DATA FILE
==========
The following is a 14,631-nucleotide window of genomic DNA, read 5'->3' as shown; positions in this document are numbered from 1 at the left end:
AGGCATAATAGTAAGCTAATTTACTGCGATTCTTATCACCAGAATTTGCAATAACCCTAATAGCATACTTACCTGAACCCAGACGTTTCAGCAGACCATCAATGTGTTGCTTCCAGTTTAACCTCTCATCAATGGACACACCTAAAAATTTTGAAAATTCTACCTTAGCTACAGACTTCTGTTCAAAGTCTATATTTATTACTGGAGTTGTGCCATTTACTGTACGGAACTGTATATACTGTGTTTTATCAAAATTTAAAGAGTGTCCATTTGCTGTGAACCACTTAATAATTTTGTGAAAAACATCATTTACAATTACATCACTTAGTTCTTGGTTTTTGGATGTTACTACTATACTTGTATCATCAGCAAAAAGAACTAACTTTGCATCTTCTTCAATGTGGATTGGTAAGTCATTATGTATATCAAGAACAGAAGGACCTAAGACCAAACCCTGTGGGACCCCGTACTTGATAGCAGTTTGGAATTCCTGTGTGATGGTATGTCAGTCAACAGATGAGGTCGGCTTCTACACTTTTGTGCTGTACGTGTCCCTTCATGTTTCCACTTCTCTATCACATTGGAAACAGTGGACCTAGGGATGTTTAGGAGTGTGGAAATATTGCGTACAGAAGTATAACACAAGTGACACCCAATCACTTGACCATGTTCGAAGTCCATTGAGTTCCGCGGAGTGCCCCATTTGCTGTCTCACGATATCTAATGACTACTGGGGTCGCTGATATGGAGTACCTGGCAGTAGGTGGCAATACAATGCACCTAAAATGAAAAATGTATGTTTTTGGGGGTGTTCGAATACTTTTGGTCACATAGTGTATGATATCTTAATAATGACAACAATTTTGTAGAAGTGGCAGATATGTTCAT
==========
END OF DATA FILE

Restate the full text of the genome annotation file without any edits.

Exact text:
The following is a 14,631-nucleotide window of genomic DNA, read 5'->3' as shown; positions in this document are numbered from 1 at the left end:
AGGCATAATAGTAAGCTAATTTACTGCGATTCTTATCACCAGAATTTGCAATAACCCTAATAGCATACTTACCTGAACCCAGACGTTTCAGCAGACCATCAATGTGTTGCTTCCAGTTTAACCTCTCATCAATGGACACACCTAAAAATTTTGAAAATTCTACCTTAGCTACAGACTTCTGTTCAAAGTCTATATTTATTACTGGAGTTGTGCCATTTACTGTACGGAACTGTATATACTGTGTTTTATCAAAATTTAAAGAGTGTCCATTTGCTGTGAACCACTTAATAATTTTGTGAAAAACATCATTTACAATTACATCACTTAGTTCTTGGTTTTTGGATGTTACTACTATACTTGTATCATCAGCAAAAAGAACTAACTTTGCATCTTCTTCAATGTGGATTGGTAAGTCATTATGTATATCAAGAACAGAAGGACCTAAGACCAAACCCTGTGGGACCCCGTACTTGATAGCAGTTTGGAATTCCTGTGTGATGGTATGTCAGTCAACAGATGAGGTCGGCTTCTACACTTTTGTGCTGTACGTGTCCCTTCATGTTTCCACTTCTCTATCACATTGGAAACAGTGGACCTAGGGATGTTTAGGAGTGTGGAAATATTGCGTACAGAAGTATAACACAAGTGACACCCAATCACTTGACCATGTTCGAAGTCCATTGAGTTCCGCGGAGTGCCCCATTTGCTGTCTCACGATATCTAATGACTACTGGGGTCGCTGATATGGAGTACCTGGCAGTAGGTGGCAATACAATGCACCTAAAATGAAAAATGTATGTTTTTGGGGGTGTTCGAATACTTTTGGTCACATAGTGTATGATATCTTAATAATGACAACAATTTTGTAGAAGTGGCAGATATGTTCAT